Baiman Finds Mutuality in American Pain on “Common Nation of Sorrow”
“When I was a kid, my dad was in this tiny fringe political group called Democratic Socialists of America” explains songwriter and multi-instrumentalist RACHEL BAIMAN. “That was considered really extreme, and something I didn’t tell my friends about. Now my generation has had to wake up to the intensity of our own economic oppression. We sit around talking about how anyone affords to buy a house, and how we can get rich people to pay for our albums”, she laughs. Baiman finds hope in this shared experience as a mechanism for activism. On Common Nation of Sorrow, Baiman’s third LP, she tells stories of American capitalism, and the individual and communal devastation it manifests.
Raised in Chicago, Baiman made her way to Nashville at 18 with the dream of being a professional fiddle player and has since released two solo records and an EP, alongside session and side-person work with Kacey Musgraves, Kevin Morby, and Molly Tuttle among many others. As a songwriter, she has garnered a reputation for her specific brand of political and personal lyricism, which Vice’s Noisey described as ‘Flipping off Authority one note at a time”.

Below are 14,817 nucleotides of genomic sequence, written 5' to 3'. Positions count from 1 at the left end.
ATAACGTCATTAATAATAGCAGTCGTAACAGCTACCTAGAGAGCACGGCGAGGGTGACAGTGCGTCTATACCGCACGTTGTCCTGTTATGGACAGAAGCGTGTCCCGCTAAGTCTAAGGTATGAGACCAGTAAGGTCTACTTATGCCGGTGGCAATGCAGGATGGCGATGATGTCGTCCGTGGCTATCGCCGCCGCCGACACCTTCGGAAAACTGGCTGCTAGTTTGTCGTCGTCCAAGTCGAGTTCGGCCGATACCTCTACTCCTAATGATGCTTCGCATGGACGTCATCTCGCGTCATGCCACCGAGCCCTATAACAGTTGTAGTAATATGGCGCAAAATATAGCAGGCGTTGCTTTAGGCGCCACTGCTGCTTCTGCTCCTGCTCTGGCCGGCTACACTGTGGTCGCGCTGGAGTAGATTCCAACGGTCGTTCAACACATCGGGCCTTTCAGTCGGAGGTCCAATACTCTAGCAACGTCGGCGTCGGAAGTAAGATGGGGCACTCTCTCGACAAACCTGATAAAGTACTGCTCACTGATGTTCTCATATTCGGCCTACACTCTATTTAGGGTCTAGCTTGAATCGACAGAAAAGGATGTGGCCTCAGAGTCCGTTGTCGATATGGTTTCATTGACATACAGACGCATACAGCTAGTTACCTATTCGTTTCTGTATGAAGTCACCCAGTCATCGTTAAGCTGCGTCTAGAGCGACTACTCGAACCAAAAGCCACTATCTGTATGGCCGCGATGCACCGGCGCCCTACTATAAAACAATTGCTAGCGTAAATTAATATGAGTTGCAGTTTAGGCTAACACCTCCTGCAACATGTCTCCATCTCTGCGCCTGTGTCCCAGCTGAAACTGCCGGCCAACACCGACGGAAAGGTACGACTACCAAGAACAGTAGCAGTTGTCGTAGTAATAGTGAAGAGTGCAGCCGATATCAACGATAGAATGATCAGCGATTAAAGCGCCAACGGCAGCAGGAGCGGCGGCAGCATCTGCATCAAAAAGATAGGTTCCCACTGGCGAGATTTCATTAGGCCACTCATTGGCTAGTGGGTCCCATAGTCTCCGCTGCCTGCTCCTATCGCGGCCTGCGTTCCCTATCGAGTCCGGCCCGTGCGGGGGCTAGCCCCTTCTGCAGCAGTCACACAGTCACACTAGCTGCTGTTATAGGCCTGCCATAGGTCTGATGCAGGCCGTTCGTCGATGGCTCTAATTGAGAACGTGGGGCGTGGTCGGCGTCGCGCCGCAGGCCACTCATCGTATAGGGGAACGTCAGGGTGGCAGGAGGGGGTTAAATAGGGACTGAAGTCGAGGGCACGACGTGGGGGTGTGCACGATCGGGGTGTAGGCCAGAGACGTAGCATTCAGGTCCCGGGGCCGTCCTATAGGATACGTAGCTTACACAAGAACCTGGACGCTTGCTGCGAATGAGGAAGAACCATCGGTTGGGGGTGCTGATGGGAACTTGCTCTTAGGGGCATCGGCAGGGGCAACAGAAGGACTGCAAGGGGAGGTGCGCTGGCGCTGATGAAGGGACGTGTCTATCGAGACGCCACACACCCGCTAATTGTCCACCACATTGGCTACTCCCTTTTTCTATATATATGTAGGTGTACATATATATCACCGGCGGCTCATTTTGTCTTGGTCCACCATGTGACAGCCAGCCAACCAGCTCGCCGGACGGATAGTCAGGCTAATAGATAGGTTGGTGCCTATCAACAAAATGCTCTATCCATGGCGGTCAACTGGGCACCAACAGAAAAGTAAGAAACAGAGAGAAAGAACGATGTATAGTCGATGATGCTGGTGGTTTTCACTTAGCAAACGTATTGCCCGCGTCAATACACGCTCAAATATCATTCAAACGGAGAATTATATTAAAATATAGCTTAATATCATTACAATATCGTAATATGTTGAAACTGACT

In contrast with her previous work, Baiman is the sole producer of Common Nation of Sorrow. After recording for twelve days in Nashville with Grammy-Award-winning engineer Sean Sullivan, Baiman traveled to Portland, OR, where she spent two weeks mixing the record with famed engineer and producer Tucker Martine (My Morning Jacket/The Decemberists/First Aid Kit).
On “Common Nation of Sorrow”, Baiman has found a production style to match her straightforward writing. Baiman displays a certain self-awareness and comfort with the inability to be all things, while simultaneously pushing to new heights with her message, and delivering a heartbreaking, albeit beautiful, assessment of her country.
Doors open 7pm. Music starts 8.30pm. The venue is mixed seated and standing. Tables are limited and available on a first come first served basis so, if you’d like a seat, we recommend arriving early!